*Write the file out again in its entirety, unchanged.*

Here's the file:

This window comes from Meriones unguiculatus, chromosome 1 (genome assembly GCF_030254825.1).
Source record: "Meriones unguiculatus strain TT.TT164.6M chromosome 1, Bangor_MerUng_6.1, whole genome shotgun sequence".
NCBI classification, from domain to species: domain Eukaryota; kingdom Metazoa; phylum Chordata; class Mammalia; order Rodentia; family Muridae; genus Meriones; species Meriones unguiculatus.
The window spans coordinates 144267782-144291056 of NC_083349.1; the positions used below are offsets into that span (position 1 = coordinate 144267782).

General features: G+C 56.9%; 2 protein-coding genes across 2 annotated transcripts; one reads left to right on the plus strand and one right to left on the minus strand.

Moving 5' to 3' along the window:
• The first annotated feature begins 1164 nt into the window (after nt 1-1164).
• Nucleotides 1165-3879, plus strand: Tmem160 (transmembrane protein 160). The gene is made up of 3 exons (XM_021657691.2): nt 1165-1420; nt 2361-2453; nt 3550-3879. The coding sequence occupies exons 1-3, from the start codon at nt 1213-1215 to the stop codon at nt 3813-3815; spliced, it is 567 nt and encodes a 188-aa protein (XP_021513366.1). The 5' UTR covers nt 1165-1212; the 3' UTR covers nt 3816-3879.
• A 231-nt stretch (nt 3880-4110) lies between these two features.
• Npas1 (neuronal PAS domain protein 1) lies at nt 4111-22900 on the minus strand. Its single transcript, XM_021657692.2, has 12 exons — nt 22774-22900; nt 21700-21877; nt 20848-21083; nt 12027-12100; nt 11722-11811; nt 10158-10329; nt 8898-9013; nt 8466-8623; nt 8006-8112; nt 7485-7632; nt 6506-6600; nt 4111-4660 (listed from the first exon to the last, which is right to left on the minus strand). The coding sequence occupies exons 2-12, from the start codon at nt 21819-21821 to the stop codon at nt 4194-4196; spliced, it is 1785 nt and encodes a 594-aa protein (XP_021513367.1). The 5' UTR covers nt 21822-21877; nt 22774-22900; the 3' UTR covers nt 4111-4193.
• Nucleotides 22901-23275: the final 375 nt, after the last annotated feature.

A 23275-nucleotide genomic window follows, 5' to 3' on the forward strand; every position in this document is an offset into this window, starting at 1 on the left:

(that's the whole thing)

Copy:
This window comes from Meriones unguiculatus, chromosome 1 (genome assembly GCF_030254825.1).
Source record: "Meriones unguiculatus strain TT.TT164.6M chromosome 1, Bangor_MerUng_6.1, whole genome shotgun sequence".
NCBI classification, from domain to species: domain Eukaryota; kingdom Metazoa; phylum Chordata; class Mammalia; order Rodentia; family Muridae; genus Meriones; species Meriones unguiculatus.
The window spans coordinates 144267782-144291056 of NC_083349.1; the positions used below are offsets into that span (position 1 = coordinate 144267782).

General features: G+C 56.9%; 2 protein-coding genes across 2 annotated transcripts; one reads left to right on the plus strand and one right to left on the minus strand.

Moving 5' to 3' along the window:
• The first annotated feature begins 1164 nt into the window (after nt 1-1164).
• Nucleotides 1165-3879, plus strand: Tmem160 (transmembrane protein 160). The gene is made up of 3 exons (XM_021657691.2): nt 1165-1420; nt 2361-2453; nt 3550-3879. The coding sequence occupies exons 1-3, from the start codon at nt 1213-1215 to the stop codon at nt 3813-3815; spliced, it is 567 nt and encodes a 188-aa protein (XP_021513366.1). The 5' UTR covers nt 1165-1212; the 3' UTR covers nt 3816-3879.
• A 231-nt stretch (nt 3880-4110) lies between these two features.
• Npas1 (neuronal PAS domain protein 1) lies at nt 4111-22900 on the minus strand. Its single transcript, XM_021657692.2, has 12 exons — nt 22774-22900; nt 21700-21877; nt 20848-21083; nt 12027-12100; nt 11722-11811; nt 10158-10329; nt 8898-9013; nt 8466-8623; nt 8006-8112; nt 7485-7632; nt 6506-6600; nt 4111-4660 (listed from the first exon to the last, which is right to left on the minus strand). The coding sequence occupies exons 2-12, from the start codon at nt 21819-21821 to the stop codon at nt 4194-4196; spliced, it is 1785 nt and encodes a 594-aa protein (XP_021513367.1). The 5' UTR covers nt 21822-21877; nt 22774-22900; the 3' UTR covers nt 4111-4193.
• Nucleotides 22901-23275: the final 375 nt, after the last annotated feature.

A 23275-nucleotide genomic window follows, 5' to 3' on the forward strand; every position in this document is an offset into this window, starting at 1 on the left: